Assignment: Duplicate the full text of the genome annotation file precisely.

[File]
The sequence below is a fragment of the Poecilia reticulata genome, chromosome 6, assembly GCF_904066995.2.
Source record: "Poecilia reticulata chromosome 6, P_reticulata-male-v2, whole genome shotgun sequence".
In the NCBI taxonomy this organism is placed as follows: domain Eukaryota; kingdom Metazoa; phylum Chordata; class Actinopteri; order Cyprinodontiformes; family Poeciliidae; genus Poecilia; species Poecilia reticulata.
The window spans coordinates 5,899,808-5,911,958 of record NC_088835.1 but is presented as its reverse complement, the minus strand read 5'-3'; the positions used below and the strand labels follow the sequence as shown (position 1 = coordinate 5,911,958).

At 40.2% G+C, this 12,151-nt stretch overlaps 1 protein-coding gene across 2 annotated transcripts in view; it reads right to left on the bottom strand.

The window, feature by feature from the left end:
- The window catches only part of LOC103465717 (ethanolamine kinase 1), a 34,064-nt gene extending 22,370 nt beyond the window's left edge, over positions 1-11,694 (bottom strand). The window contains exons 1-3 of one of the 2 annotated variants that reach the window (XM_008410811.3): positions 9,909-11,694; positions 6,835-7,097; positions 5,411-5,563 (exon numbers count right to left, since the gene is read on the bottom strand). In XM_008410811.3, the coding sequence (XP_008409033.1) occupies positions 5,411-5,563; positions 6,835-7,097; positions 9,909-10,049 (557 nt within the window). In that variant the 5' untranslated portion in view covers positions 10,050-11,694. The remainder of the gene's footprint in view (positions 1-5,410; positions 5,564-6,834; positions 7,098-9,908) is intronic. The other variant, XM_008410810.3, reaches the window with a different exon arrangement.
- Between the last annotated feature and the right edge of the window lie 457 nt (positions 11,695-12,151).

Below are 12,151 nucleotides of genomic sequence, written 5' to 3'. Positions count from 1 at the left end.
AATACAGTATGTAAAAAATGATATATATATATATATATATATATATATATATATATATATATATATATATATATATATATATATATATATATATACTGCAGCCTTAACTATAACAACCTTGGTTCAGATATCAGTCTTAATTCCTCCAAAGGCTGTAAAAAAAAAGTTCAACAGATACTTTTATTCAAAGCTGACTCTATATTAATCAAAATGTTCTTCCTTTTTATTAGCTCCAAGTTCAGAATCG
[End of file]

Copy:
The sequence below is a fragment of the Poecilia reticulata genome, chromosome 6, assembly GCF_904066995.2.
Source record: "Poecilia reticulata chromosome 6, P_reticulata-male-v2, whole genome shotgun sequence".
In the NCBI taxonomy this organism is placed as follows: domain Eukaryota; kingdom Metazoa; phylum Chordata; class Actinopteri; order Cyprinodontiformes; family Poeciliidae; genus Poecilia; species Poecilia reticulata.
The window spans coordinates 5,899,808-5,911,958 of record NC_088835.1 but is presented as its reverse complement, the minus strand read 5'-3'; the positions used below and the strand labels follow the sequence as shown (position 1 = coordinate 5,911,958).

At 40.2% G+C, this 12,151-nt stretch overlaps 1 protein-coding gene across 2 annotated transcripts in view; it reads right to left on the bottom strand.

The window, feature by feature from the left end:
- The window catches only part of LOC103465717 (ethanolamine kinase 1), a 34,064-nt gene extending 22,370 nt beyond the window's left edge, over positions 1-11,694 (bottom strand). The window contains exons 1-3 of one of the 2 annotated variants that reach the window (XM_008410811.3): positions 9,909-11,694; positions 6,835-7,097; positions 5,411-5,563 (exon numbers count right to left, since the gene is read on the bottom strand). In XM_008410811.3, the coding sequence (XP_008409033.1) occupies positions 5,411-5,563; positions 6,835-7,097; positions 9,909-10,049 (557 nt within the window). In that variant the 5' untranslated portion in view covers positions 10,050-11,694. The remainder of the gene's footprint in view (positions 1-5,410; positions 5,564-6,834; positions 7,098-9,908) is intronic. The other variant, XM_008410810.3, reaches the window with a different exon arrangement.
- Between the last annotated feature and the right edge of the window lie 457 nt (positions 11,695-12,151).

Below are 12,151 nucleotides of genomic sequence, written 5' to 3'. Positions count from 1 at the left end.
AATACAGTATGTAAAAAATGATATATATATATATATATATATATATATATATATATATATATATATATATATATATATATATATATATATATATACTGCAGCCTTAACTATAACAACCTTGGTTCAGATATCAGTCTTAATTCCTCCAAAGGCTGTAAAAAAAAAGTTCAACAGATACTTTTATTCAAAGCTGACTCTATATTAATCAAAATGTTCTTCCTTTTTATTAGCTCCAAGTTCAGAATCG